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WHM2

Women's History Month

Prolific Female Inventors of the Industrial Era

The most prolific women inventors of the early industrial era in the U.S. are sometimes known by the complimentary, if patronizing, title of "Lady Edisons."

Margaret Knight of Boston (1838-1914) is credited with about 90 inventions and 22 patents. Her patents covered textile and shoe-making machinery, domestic devices, and even a "sleeve-valve" automobile engine. Knight's greatest success, however, was the first machine to make the square-bottomed paper bags that are still used in grocery stores today (patents 1870-79). Others had been trying to develop such a machine for years, since the envelope-shaped bags then used were narrow and flimsy.

Helen Augusta Blanchard of Portland, Maine (1840-1922) earned at least 28 patents. Many were for improvements to sewing machines, including the first zigzag stitch machine. One of her machines (1873) is on display today in the Smithsonian's Museum of American History. Blanchard also patented related items, such as hat-sewing machines and surgical needles.

Beulah Louise Henry of Memphis, Tennessee (b. 1887) was dubbed "Lady Edison" in the 1930s. She earned 49 patents, but her inventions number around 110. Her first patent was for a vacuum ice cream freezer (1912). Later, Henry invented an umbrella with a set of different-colored snap-on cloth covers (1924). She also invented—literally overnight—the first bobbinless sewing machine (1940). For businesses, Henry invented the "Protograph," which made four typewritten copies of documents at a time without carbon paper (1932), and "Continuously-attached Envelopes" for mass mailings (1952). For children, Henry invented "Dolly Dips," soap-containing sponges (1929), and the "Miss Illusion" doll, whose eyes could change color and close as if in sleep (1935).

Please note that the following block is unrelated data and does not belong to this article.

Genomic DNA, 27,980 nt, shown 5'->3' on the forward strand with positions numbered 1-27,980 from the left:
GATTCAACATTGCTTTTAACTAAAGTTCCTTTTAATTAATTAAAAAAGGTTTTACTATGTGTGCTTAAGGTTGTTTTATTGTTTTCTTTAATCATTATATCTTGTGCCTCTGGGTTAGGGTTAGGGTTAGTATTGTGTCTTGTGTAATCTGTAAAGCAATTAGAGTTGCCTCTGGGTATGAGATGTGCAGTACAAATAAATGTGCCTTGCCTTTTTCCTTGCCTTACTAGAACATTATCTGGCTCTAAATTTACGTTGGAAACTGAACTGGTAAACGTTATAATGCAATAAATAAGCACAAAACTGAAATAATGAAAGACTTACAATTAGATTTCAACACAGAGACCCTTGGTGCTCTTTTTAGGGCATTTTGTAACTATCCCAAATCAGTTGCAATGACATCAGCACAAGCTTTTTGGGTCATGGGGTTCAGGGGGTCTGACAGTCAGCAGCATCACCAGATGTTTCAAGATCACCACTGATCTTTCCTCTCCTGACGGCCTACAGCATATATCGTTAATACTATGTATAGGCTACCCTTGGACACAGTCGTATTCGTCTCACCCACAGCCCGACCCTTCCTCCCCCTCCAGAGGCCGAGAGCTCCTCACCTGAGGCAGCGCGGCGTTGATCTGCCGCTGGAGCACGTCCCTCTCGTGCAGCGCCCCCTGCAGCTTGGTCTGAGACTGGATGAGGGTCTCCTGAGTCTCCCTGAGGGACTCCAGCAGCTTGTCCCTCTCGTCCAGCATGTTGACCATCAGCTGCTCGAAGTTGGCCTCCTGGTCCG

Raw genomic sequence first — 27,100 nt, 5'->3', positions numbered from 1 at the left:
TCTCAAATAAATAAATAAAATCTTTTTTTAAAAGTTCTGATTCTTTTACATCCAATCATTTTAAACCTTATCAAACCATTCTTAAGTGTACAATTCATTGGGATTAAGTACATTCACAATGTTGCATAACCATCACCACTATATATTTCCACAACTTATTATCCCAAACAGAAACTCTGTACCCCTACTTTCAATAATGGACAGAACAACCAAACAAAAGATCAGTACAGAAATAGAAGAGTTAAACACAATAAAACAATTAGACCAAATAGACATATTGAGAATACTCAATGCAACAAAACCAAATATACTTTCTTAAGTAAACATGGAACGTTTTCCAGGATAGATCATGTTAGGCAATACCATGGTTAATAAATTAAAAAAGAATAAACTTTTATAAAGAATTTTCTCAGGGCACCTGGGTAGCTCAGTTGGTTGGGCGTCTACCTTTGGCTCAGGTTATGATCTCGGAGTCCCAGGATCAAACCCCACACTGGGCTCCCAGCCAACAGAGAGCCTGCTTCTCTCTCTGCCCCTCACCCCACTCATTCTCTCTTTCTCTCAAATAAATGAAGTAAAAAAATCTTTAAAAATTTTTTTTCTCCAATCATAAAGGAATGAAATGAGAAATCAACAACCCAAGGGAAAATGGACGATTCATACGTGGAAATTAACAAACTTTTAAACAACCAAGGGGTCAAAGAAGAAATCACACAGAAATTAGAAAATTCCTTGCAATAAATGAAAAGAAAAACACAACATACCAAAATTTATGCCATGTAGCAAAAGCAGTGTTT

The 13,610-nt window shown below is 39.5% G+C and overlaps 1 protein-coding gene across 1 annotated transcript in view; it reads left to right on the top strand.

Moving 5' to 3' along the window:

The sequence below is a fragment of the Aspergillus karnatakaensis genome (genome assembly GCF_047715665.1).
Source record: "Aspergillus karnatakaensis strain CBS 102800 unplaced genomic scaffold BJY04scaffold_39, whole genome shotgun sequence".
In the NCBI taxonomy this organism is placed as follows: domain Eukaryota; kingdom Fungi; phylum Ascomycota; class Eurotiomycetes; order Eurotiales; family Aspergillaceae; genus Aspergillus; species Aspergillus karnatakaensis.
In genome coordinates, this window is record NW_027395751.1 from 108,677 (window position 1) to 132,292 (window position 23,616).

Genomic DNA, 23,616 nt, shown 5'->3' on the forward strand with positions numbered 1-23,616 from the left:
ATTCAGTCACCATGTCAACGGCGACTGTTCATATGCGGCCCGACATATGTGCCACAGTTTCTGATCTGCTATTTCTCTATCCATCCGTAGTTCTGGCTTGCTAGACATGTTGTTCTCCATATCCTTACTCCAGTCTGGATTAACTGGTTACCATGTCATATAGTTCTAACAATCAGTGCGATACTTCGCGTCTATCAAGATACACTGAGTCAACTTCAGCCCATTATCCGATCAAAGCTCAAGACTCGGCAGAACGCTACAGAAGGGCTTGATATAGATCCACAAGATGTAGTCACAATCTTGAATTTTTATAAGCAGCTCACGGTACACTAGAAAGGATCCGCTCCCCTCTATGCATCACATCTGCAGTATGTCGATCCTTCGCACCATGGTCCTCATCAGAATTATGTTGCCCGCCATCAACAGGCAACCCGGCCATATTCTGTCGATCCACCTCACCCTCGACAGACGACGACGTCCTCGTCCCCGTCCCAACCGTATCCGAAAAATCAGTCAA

"Mary S." of St. Louis, Missouri (c. 1851-1880) led a life of genius and poverty. Lacking finances and confidence, she sold the rights to her inventions (most of them mechanical) to various male agents, for as little as $5 each. These agents received 53 patents, and a great deal of wealth. Mary S. herself died a pauper at around age 30. Her lack of recognition and financial return led Charlotte Smith, our only source for Mary S., to crusade for the publication of an official List of Women Patentees (1888-95).

The case of Mary S. proves that the battle against sexism was not yet won. But the inventions of these women confirmed in person what the Centennial Exhibition had declared in principle: women inventors were a force to be reckoned with in modern America.

For more information on these inventors, see p. 341-59 of Mothers and Daughters of Invention, by Autumn Stanley.

[March 1997]

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